As quickly as the Portland Trail Blazers transformed themselves from a 33-win team in 12-13 to a 50-win playoff team in both 13-14 and 14-15, the franchise just as quickly begins another rebuilding process. The Blazers lost four of their five starters, as well as their 6th man in the offseason. The Blazers did offset the complete change of course by signing Damian Lillard to a maximum five-year, $120 million extension as the face of the franchise.
But the Blazers weren’t content to entirely bottom out and just play prospects around Lillard. Portland moved quickly in free agency in agreeing to terms with Al-Farouq Aminu and Ed Davis. At first glance both deals, Aminu’s four-year, $30 million contract and a three-year, $20 million for Davis, seemed odd for a rebuilding franchise.
Both contracts initially seemed like significant overpays as the offseason began.
Second, the Blazers were adding mid-tier vets to a situation where most teams would play young players heavy minutes. Upon further examination, both signings were more shrewd than they initially seemed.
Aminu, a former lottery pick for the Los Angeles Clippers when Neil Olshey was general manager, had flamed out with the New Orleans Pelicans before rebuilding some value last season with the Mavericks. He showed the ability to not only play small forward, his traditional position, but to also be effective as a small ball power forward. In a league where the ability to play up a position is increasingly desired, this was key for Aminu.
Still, Portland signing him to a contract that averaged $7.5 million over the life of the deal when he had made the league minimum the prior year seemed like an odd decision. The fact it was one of the very first deals agreed to in free agency was even odder. This signaled that Portland had made Aminu their prime target in free agency.
Following that up by agreeing to a deal with Davis for an average salary just below $7 million per year after he had also just made the league minimum was even more confusing.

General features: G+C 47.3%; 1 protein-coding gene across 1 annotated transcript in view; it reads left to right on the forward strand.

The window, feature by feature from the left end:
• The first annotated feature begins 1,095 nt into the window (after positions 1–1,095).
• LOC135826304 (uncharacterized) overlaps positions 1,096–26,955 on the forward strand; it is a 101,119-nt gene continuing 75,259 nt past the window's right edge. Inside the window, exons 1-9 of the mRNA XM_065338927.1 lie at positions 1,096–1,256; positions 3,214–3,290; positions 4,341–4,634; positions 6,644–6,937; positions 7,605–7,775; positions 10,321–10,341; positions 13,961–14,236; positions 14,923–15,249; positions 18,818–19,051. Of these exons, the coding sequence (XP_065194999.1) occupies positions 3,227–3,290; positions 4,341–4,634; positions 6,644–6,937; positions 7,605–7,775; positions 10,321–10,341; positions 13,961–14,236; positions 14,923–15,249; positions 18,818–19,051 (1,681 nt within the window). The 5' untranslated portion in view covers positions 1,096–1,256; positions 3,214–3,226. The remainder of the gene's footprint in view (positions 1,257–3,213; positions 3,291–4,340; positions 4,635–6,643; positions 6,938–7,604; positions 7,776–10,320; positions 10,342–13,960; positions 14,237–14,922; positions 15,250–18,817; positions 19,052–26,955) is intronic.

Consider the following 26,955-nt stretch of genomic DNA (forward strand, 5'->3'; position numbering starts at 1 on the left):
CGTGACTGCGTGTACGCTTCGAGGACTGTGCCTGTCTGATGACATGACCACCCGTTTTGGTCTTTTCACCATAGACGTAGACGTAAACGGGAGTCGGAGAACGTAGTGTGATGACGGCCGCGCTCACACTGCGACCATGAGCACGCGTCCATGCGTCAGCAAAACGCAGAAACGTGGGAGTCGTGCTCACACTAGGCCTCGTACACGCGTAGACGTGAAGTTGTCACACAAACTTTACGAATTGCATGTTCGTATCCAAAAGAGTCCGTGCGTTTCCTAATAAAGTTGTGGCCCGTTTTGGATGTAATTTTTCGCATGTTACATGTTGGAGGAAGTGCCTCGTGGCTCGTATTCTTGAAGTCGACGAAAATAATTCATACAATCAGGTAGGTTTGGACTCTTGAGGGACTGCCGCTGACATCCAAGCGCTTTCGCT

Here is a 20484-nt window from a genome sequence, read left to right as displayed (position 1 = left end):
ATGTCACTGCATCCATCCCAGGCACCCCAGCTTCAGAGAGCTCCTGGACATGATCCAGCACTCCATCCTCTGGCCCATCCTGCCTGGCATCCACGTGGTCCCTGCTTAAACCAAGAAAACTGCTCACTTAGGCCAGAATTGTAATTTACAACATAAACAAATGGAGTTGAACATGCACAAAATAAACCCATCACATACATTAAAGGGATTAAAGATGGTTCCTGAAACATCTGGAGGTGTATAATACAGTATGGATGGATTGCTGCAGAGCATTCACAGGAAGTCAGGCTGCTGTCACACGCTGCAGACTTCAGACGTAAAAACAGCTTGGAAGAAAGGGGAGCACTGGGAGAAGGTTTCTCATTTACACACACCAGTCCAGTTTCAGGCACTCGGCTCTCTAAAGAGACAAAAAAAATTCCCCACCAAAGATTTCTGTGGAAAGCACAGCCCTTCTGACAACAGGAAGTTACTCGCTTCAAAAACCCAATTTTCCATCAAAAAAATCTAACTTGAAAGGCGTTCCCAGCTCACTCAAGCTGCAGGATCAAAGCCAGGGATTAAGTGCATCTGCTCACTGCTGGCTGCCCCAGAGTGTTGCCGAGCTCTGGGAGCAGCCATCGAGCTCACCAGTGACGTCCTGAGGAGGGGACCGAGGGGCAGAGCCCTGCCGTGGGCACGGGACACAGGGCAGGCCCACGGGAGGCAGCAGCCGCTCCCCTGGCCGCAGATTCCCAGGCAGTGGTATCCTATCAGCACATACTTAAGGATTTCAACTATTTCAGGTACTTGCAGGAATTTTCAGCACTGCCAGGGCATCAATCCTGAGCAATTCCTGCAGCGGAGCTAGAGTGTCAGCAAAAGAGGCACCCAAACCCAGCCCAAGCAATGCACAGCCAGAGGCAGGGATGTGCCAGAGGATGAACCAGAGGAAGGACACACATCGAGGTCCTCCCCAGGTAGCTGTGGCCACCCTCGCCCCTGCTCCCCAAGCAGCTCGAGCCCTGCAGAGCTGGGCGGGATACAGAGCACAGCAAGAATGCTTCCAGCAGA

The Blazers had just acquired Noah Vonleh and Mason Plumlee in trades, and had former lottery pick Meyers Leonard as well. When Portland acquired Maurice Harkless shortly thereafter, the questions really began to form.
What really happened is that Portland correctly read the market quicker than most and focused on what would eventually be considered good deals. In the new world where the cap is exploding to levels we’ve never seen, having players on below market deals will allow for that much more flexibility moving forward to add better, more expensive, talent to the roster.
The average salary for Aminu and Davis is likely to be around, or even under, the league average salary once the cap jumps kick in starting this coming summer. Even smarter by the Blazers, they frontloaded both deals. Portland knew they wouldn’t need to spend all their available cap space this summer, so to entice Aminu and Davis to the Pacific Northwest, they offered them more money up front. What this means is that by signing both players to contracts that decline each year, their deals actually become more valuable going forward.
Assuming Aminu and Davis remain healthy and productive, which they should at age 25 and 26 respectively, the Trail Blazers will have incredible value in both contracts. That allows them to use either player as trade chips as they get better talent on the roster or as their own young talent develops. Or they can simply keep each player as underpaid, high performing role players.
The Trail Blazers also made one of the riskiest, yet calculated, moves of the summer in signing Enes Kanter of the Thunder to a maximum offer sheet as a Restricted Free Agent. This forced Oklahoma City to either let Kanter walk to a division rival, or to match and tie up precious cap space. Portland played the odds that OKC would have to match, having no reasonable avenue available to replace Kanter. This move may pay off for the next few years for Portland simply by hamstringing a direct opponent in their division.
The Trail Blazers’ rebuild is ahead of schedule. Expected to potentially be among the worst teams in the league in a tough Western Conference, they have hung around the playoff picture all season. The offense is playing at a slower pace than the previous year, but has been just as effective. This is likely a byproduct of Terry Stotts managing the game more with the youngsters versus the vets of prior years. The defense has fallen off, but that is to be expected with new faces and younger players getting so many minutes.
By betting on internal improvement from C.J. McCollum and Allen Crabbe, around the offseason pickups of Davis, Aminu and Mason Plumlee, paired with the budding stardom of Lillard, Portland is well positioned for the future. Lillard is locked up for the next five years.
If Portland lets Gerald Henderson and Chris Kaman walk in free agency as expected, they should have the necessary cap room to add another piece this summer, while also retaining Crabbe, Mo Harkless and Meyers Leonard if desired. Olshey said recently that optimizing asset value is a key for the Trail Blazers. The moves this summer have backed that philosophy.
For those who don’t favor bottoming out entirely and hoping for luck in the lottery, the Blazers’ rebuild is refreshing. Young players are seeing most of the minutes and producing. Smart veteran signings supplement them. And the team is competitive and winning enough to hang with anyone. The team is on pace to rebound quickly and to get Rip City back to the winning ways they are used to.